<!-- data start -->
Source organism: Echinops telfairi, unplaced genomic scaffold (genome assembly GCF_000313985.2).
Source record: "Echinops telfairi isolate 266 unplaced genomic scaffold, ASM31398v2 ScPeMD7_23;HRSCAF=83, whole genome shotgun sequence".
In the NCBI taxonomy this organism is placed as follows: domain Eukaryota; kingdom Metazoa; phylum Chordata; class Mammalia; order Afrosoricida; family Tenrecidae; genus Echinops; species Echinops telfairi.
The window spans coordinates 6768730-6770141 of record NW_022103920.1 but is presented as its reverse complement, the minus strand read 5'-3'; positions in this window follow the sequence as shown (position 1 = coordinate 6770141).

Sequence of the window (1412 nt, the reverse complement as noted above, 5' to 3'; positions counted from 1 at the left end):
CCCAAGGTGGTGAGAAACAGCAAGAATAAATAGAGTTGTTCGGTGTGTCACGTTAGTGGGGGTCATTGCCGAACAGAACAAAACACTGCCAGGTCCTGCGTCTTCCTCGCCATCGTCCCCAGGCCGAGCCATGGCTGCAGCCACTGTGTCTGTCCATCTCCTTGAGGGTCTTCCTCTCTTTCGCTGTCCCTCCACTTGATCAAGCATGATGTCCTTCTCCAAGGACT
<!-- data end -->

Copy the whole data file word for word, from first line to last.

Source organism: Echinops telfairi, unplaced genomic scaffold (genome assembly GCF_000313985.2).
Source record: "Echinops telfairi isolate 266 unplaced genomic scaffold, ASM31398v2 ScPeMD7_23;HRSCAF=83, whole genome shotgun sequence".
In the NCBI taxonomy this organism is placed as follows: domain Eukaryota; kingdom Metazoa; phylum Chordata; class Mammalia; order Afrosoricida; family Tenrecidae; genus Echinops; species Echinops telfairi.
The window spans coordinates 6768730-6770141 of record NW_022103920.1 but is presented as its reverse complement, the minus strand read 5'-3'; positions in this window follow the sequence as shown (position 1 = coordinate 6770141).

Sequence of the window (1412 nt, the reverse complement as noted above, 5' to 3'; positions counted from 1 at the left end):
CCCAAGGTGGTGAGAAACAGCAAGAATAAATAGAGTTGTTCGGTGTGTCACGTTAGTGGGGGTCATTGCCGAACAGAACAAAACACTGCCAGGTCCTGCGTCTTCCTCGCCATCGTCCCCAGGCCGAGCCATGGCTGCAGCCACTGTGTCTGTCCATCTCCTTGAGGGTCTTCCTCTCTTTCGCTGTCCCTCCACTTGATCAAGCATGATGTCCTTCTCCAAGGACT